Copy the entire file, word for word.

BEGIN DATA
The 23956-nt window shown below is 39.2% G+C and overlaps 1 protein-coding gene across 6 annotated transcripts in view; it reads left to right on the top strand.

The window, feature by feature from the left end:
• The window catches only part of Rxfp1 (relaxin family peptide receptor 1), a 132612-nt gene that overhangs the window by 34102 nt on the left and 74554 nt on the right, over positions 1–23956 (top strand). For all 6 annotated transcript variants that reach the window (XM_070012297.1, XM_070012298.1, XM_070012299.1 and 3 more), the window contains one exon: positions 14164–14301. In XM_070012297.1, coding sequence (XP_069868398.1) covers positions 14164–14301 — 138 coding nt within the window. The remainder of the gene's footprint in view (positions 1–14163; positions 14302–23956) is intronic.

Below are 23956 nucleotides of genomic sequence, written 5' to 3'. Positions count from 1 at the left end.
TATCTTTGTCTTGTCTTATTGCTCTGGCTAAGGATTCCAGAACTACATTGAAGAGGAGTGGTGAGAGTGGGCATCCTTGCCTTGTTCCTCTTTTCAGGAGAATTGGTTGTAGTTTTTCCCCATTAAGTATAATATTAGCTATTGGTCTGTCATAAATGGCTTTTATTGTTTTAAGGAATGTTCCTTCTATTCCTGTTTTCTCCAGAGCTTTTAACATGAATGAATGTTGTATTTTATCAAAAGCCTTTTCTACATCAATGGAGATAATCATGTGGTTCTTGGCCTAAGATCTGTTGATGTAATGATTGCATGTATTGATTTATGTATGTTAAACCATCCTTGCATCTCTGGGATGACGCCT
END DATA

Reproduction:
The 23956-nt window shown below is 39.2% G+C and overlaps 1 protein-coding gene across 6 annotated transcripts in view; it reads left to right on the top strand.

The window, feature by feature from the left end:
• The window catches only part of Rxfp1 (relaxin family peptide receptor 1), a 132612-nt gene that overhangs the window by 34102 nt on the left and 74554 nt on the right, over positions 1–23956 (top strand). For all 6 annotated transcript variants that reach the window (XM_070012297.1, XM_070012298.1, XM_070012299.1 and 3 more), the window contains one exon: positions 14164–14301. In XM_070012297.1, coding sequence (XP_069868398.1) covers positions 14164–14301 — 138 coding nt within the window. The remainder of the gene's footprint in view (positions 1–14163; positions 14302–23956) is intronic.

Below are 23956 nucleotides of genomic sequence, written 5' to 3'. Positions count from 1 at the left end.
TATCTTTGTCTTGTCTTATTGCTCTGGCTAAGGATTCCAGAACTACATTGAAGAGGAGTGGTGAGAGTGGGCATCCTTGCCTTGTTCCTCTTTTCAGGAGAATTGGTTGTAGTTTTTCCCCATTAAGTATAATATTAGCTATTGGTCTGTCATAAATGGCTTTTATTGTTTTAAGGAATGTTCCTTCTATTCCTGTTTTCTCCAGAGCTTTTAACATGAATGAATGTTGTATTTTATCAAAAGCCTTTTCTACATCAATGGAGATAATCATGTGGTTCTTGGCCTAAGATCTGTTGATGTAATGATTGCATGTATTGATTTATGTATGTTAAACCATCCTTGCATCTCTGGGATGACGCCT